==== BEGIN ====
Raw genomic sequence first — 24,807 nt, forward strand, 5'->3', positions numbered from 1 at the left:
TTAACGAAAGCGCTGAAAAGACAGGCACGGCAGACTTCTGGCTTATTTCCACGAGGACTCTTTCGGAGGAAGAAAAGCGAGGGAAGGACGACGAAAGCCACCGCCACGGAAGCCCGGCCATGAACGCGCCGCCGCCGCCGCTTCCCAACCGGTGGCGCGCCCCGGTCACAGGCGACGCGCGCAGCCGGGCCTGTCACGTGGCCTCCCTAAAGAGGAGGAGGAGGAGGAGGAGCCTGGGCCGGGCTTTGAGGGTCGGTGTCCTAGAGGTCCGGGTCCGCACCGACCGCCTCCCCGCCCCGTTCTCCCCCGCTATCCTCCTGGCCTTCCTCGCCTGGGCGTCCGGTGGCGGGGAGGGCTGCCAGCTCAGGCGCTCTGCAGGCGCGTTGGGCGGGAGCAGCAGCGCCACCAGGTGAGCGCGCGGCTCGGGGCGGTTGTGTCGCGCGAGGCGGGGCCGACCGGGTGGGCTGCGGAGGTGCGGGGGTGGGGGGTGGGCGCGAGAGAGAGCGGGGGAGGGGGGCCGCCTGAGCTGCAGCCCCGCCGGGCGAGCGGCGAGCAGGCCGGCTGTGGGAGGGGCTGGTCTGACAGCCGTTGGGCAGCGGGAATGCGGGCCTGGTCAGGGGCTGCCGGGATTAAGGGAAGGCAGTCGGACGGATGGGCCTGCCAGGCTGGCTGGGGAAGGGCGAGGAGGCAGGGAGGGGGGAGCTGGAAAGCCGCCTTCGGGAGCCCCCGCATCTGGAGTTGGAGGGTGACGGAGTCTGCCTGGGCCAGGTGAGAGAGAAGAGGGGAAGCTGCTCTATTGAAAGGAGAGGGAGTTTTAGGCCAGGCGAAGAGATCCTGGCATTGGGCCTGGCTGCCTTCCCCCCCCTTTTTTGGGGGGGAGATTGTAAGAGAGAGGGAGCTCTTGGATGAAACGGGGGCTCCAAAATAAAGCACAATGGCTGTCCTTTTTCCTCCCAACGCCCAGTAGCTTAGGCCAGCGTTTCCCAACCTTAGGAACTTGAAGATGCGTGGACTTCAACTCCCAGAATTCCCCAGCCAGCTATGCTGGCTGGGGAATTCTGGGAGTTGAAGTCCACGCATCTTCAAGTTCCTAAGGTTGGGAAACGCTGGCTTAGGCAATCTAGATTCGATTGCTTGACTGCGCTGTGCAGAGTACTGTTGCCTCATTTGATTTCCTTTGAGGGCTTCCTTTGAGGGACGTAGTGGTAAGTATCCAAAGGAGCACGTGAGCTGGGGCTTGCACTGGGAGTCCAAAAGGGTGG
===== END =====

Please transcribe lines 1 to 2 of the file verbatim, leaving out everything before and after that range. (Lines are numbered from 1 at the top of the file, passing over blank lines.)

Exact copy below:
Raw genomic sequence first — 24,807 nt, forward strand, 5'->3', positions numbered from 1 at the left:
TTAACGAAAGCGCTGAAAAGACAGGCACGGCAGACTTCTGGCTTATTTCCACGAGGACTCTTTCGGAGGAAGAAAAGCGAGGGAAGGACGACGAAAGCCACCGCCACGGAAGCCCGGCCATGAACGCGCCGCCGCCGCCGCTTCCCAACCGGTGGCGCGCCCCGGTCACAGGCGACGCGCGCAGCCGGGCCTGTCACGTGGCCTCCCTAAAGAGGAGGAGGAGGAGGAGGAGCCTGGGCCGGGCTTTGAGGGTCGGTGTCCTAGAGGTCCGGGTCCGCACCGACCGCCTCCCCGCCCCGTTCTCCCCCGCTATCCTCCTGGCCTTCCTCGCCTGGGCGTCCGGTGGCGGGGAGGGCTGCCAGCTCAGGCGCTCTGCAGGCGCGTTGGGCGGGAGCAGCAGCGCCACCAGGTGAGCGCGCGGCTCGGGGCGGTTGTGTCGCGCGAGGCGGGGCCGACCGGGTGGGCTGCGGAGGTGCGGGGGTGGGGGGTGGGCGCGAGAGAGAGCGGGGGAGGGGGGCCGCCTGAGCTGCAGCCCCGCCGGGCGAGCGGCGAGCAGGCCGGCTGTGGGAGGGGCTGGTCTGACAGCCGTTGGGCAGCGGGAATGCGGGCCTGGTCAGGGGCTGCCGGGATTAAGGGAAGGCAGTCGGACGGATGGGCCTGCCAGGCTGGCTGGGGAAGGGCGAGGAGGCAGGGAGGGGGGAGCTGGAAAGCCGCCTTCGGGAGCCCCCGCATCTGGAGTTGGAGGGTGACGGAGTCTGCCTGGGCCAGGTGAGAGAGAAGAGGGGAAGCTGCTCTATTGAAAGGAGAGGGAGTTTTAGGCCAGGCGAAGAGATCCTGGCATTGGGCCTGGCTGCCTTCCCCCCCCTTTTTTGGGGGGGAGATTGTAAGAGAGAGGGAGCTCTTGGATGAAACGGGGGCTCCAAAATAAAGCACAATGGCTGTCCTTTTTCCTCCCAACGCCCAGTAGCTTAGGCCAGCGTTTCCCAACCTTAGGAACTTGAAGATGCGTGGACTTCAACTCCCAGAATTCCCCAGCCAGCTATGCTGGCTGGGGAATTCTGGGAGTTGAAGTCCACGCATCTTCAAGTTCCTAAGGTTGGGAAACGCTGGCTTAGGCAATCTAGATTCGATTGCTTGACTGCGCTGTGCAGAGTACTGTTGCCTCATTTGATTTCCTTTGAGGGCTTCCTTTGAGGGACGTAGTGGTAAGTATCCAAAGGAGCACGTGAGCTGGGGCTTGCACTGGGAGTCCAAAAGGGTGG